“Individuals in healthcare facilities should have confidence in their caretakers, and this measure will help ensure peace of mind for those in higher-risk settings,” stated Murphy. “We are prepared to consider additional measures if we do not see a satisfactory increase in vaccination uptake in those settings as this new requirement is put into effect.”
The number of COVID-19 vaccines administered in New Jersey totaled 10,505,407 in-state, plus an additional 381,708 administered out-of-state for a grand total of 10,887,115 as of Aug. 2. Of those who have received the vaccine, 5,143,945 received their second dose or the one jab Johnson & Johnson dose in state and another 165,296 out of state, bringing those fully vaccinated to 5,309,241.
In North Jersey, Bergen County has delivered 1,188,953 doses (584,090 fully vaccinated), Essex 889,453 doses (430,419), Hudson 815,264 doses (391,748), Morris 653,057 doses (319,766), Passaic 551,735 doses (267,484), Sussex 152,264 doses (75,508), and Warren 98,473 doses (48,431).
As of Aug. 2, the cumulative number of confirmed coronavirus cases in New Jersey was 909,057 with 937 total new PCR cases reported. There were 216 probable cases, bringing the cumulative total of antigen tests to 132,102. The total number of individual cases for the state is 1,041,159.
As for those that have passed, the state reported one confirmed death, bringing that total to 23,887. The state listed probable deaths at 2,719, bringing the overall total to 26,606. State officials noted four deaths occurred in the last 24 hours of reporting that have not yet been lab confirmed.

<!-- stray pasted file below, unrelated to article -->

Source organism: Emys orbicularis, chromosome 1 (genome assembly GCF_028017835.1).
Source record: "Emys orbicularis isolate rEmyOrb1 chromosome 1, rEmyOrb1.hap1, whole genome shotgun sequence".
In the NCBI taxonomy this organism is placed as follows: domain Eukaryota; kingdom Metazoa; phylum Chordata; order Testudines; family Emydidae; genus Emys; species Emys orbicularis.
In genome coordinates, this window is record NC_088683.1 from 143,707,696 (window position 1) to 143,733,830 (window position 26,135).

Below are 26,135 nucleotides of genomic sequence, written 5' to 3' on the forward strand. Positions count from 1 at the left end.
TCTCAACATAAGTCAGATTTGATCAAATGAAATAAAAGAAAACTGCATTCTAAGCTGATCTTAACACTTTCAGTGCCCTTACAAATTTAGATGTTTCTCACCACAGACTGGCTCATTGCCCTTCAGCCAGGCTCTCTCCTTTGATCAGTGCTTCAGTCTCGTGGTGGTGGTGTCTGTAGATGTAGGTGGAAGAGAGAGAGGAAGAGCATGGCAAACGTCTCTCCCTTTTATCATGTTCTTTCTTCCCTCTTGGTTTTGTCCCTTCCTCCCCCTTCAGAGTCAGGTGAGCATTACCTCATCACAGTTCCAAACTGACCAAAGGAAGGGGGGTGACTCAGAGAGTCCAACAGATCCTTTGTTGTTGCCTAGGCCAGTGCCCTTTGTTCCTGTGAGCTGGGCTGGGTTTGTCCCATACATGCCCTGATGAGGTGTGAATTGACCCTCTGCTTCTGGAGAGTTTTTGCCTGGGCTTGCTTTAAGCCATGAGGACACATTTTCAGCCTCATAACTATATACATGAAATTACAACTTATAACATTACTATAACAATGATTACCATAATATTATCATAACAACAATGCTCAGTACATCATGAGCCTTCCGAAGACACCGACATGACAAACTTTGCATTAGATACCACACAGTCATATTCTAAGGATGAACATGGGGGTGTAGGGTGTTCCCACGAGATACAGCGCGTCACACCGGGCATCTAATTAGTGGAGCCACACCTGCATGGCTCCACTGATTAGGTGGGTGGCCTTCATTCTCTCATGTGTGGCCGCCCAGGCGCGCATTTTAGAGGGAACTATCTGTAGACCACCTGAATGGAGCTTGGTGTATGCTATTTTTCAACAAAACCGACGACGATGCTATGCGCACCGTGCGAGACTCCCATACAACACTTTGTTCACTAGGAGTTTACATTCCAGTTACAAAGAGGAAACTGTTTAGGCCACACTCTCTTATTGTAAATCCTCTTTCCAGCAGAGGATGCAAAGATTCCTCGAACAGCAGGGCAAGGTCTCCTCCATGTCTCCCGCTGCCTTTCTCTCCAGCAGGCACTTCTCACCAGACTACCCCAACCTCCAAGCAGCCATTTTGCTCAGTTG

For North Jersey counties on Aug. 2, Bergen had a total of 91 new confirmed cases and 30 new probable cases, Essex 89 new cases and seven new probable case, Hudson 50 new cases and 18 new probable cases, Morris 41 new confirmed cases and eight new probable cases, Passaic 38 new cases and 22 new probable case, Sussex 12 new cases and nine new probable cases, and Warren six new cases and no new probable cases.
Of the total confirmed deaths in North Jersey, Essex County has the most with 2,736, followed by Bergen at 2,601, Hudson with 2,098, Passaic at 1,746, Morris at 984, Sussex at 241, and Warren County at 215.
In regards to probable deaths reported Aug. 2, Essex has 305, Bergen has 303, Morris has 260, Hudson has 218, Passaic has 203, Sussex has 68 and Warren has 26.
Of the 4,909,743 fully vaccinated individuals studied as of July 19, 6,381 New Jersey residents have tested positive for COVID who were fully vaccinated, resulting in 195 COVID-related hospitalizations and 50 COVID-related deaths.
As for the rate of transmission reported Aug. 2, it remained unchanged from the day before at 1.43. The daily rate of infections from those tested July 29 was 4.1%; by region, the rate was 3.6% in the North, 4.5% in the Central region and 4.4% in the South.
Officials reported 540 patients were hospitalized; by region, there were 215 in the North, 181 in the Central and 144 in the South. Of those hospitalized, 95 are in intensive care units and 40 on ventilators. A total of 51 patients were discharged, with 91 COVID positive patients admitted.
Officials have continually cited transmission rate, hospitalizations, intensive care units, ventilators and positivity rate as health data they rely on to track how the coronavirus is being contained in New Jersey, guiding them in determining when restrictions have to be tightened or lifted.
Long-term Care Facilities
Health officials noted 38 long-term care facilities are currently reporting at least one case of COVID-19, accounting for a total of 157 of the cases, broken down between 94 residents and 63 staff.
Cumulatively, 1,521 long-term care facilities reported a case infecting 32,886 residents and 22,289 staff, for a total of 55,175.
The state’s official death total will now be reported as those that are lab confirmed, sits at 8,065 on Aug. 2. The facilities are reporting to the state 7,880 residents deaths and 144 staff deaths.